The Czech Republic’s only hard-coal miner, state-owned OKD, will extend mining by at least half a year to the end of 2023 and is looking at prolonging operations until 2025 amid Europe’s energy crisis, finance minister Zbynek Stanjura said on Thursday.
The move is likely to add to environmentalists’ concerns that surging fuel prices and Russian supply fears could prompt more countries to keep using the most polluting fossil fuel.
OKD, which supplies the northeastern industrial region near the Polish and Slovak borders, had planned to deliver half a million tonnes of coal before ending operations in mid-2023, but now expects to produce 1.3 million tonnes next year, the same as in 2022, OKD chairman Roman Sikora told a news conference.
OKD’s key customers are a power plant in Detmarovice, operated by state-controlled electricity producer CEZ, as well as heating plants run by Veolia and iron mills.
“The decision is based on three important facts: the government’s … effort to secure enough coal at least for the next two heating seasons, huge demand by domestic customers caused by interruptions in supplies from the east due to the Russian aggression in Ukraine, and sufficiently high prices of hard coal on world markets keeping OKD in profit,” Stanjura told the news conference.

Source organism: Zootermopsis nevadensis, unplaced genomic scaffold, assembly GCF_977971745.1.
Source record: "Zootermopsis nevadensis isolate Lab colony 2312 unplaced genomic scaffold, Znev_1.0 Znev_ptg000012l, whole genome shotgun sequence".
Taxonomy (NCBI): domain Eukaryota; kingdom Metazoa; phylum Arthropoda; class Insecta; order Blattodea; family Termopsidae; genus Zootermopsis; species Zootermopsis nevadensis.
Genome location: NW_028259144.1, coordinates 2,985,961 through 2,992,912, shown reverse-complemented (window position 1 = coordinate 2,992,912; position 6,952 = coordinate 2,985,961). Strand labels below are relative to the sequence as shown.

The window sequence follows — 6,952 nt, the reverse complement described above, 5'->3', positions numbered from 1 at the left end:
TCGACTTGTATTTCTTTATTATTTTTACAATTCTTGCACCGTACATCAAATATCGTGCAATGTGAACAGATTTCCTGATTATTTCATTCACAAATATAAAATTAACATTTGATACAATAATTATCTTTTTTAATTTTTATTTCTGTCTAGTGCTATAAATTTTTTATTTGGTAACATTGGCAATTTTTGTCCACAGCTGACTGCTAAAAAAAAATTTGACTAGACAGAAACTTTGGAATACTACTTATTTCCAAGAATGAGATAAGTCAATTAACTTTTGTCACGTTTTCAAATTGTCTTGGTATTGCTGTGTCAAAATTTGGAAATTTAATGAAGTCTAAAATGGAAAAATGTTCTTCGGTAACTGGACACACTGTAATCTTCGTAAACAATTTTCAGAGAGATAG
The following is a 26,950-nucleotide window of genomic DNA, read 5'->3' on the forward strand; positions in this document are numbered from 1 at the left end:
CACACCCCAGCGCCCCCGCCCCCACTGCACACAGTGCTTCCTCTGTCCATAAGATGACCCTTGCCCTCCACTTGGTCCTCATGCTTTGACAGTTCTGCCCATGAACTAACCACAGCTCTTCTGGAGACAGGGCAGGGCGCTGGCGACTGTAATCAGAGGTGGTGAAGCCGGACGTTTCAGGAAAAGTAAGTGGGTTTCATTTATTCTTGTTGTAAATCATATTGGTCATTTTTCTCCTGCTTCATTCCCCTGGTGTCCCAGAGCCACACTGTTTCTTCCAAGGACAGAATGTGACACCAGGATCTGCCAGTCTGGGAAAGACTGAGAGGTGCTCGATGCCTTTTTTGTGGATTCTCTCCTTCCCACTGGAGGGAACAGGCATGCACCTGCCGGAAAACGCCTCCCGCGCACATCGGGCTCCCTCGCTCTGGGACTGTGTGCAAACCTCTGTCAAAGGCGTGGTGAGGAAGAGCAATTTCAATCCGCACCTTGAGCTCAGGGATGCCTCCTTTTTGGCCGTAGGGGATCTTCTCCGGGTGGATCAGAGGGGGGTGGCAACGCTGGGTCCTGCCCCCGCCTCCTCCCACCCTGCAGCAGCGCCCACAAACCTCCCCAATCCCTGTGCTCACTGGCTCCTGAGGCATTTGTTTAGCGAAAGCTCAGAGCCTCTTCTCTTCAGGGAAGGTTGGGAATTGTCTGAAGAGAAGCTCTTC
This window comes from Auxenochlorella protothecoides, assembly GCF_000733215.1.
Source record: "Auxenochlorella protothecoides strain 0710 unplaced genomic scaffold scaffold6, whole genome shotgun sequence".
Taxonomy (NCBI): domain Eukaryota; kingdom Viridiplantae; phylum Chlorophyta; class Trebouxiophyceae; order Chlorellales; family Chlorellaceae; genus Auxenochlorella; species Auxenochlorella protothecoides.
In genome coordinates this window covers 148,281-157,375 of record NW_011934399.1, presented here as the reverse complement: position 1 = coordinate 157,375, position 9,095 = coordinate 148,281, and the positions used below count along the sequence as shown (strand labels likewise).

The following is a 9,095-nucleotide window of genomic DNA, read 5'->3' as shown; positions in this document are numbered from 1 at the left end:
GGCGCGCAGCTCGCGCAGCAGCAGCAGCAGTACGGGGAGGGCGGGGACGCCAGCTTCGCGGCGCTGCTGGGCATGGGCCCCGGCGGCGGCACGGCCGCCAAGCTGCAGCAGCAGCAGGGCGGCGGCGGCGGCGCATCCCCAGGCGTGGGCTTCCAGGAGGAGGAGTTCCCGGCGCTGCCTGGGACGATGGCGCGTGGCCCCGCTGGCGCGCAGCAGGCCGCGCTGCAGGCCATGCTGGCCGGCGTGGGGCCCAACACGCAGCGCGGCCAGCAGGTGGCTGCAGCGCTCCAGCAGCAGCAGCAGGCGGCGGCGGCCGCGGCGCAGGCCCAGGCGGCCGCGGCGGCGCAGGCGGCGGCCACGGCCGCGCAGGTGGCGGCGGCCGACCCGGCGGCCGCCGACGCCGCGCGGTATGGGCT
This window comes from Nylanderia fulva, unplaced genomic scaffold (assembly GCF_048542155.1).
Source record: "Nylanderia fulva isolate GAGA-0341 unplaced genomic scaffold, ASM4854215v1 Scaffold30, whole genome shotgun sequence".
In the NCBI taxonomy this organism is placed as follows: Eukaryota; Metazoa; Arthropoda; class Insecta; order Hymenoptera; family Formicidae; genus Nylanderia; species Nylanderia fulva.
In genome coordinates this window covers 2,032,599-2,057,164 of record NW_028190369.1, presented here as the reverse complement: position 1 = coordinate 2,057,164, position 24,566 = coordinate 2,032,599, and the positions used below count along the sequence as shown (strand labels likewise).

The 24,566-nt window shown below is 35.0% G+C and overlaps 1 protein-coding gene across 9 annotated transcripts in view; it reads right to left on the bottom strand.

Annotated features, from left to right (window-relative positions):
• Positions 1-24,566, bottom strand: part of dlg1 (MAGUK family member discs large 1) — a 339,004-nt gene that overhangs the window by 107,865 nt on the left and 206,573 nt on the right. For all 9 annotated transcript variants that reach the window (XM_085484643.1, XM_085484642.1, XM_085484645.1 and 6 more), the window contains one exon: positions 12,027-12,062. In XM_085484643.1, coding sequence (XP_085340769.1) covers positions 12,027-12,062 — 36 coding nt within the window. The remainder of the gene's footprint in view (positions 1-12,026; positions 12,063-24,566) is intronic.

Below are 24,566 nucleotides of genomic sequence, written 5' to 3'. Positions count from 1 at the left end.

Detmarovice was due to end operation in spring 2023, but CEZ said in April it would continue running to bolster the country’s energy security.
Stanjura said OKD might continue mining beyond 2023.
“If there is interest, if economic conditions allow for the mining to be profitable … mining could continue in 2024 and 2025,” he said, adding a new licence would be needed for mining beyond 2023 and OKD was working on that.
OKD employs 2,600 workers, including from Poland and Slovakia, in its deep shafts, and 700 more work for its contractors.
(By Robert Muller; Editing by Mark Potter)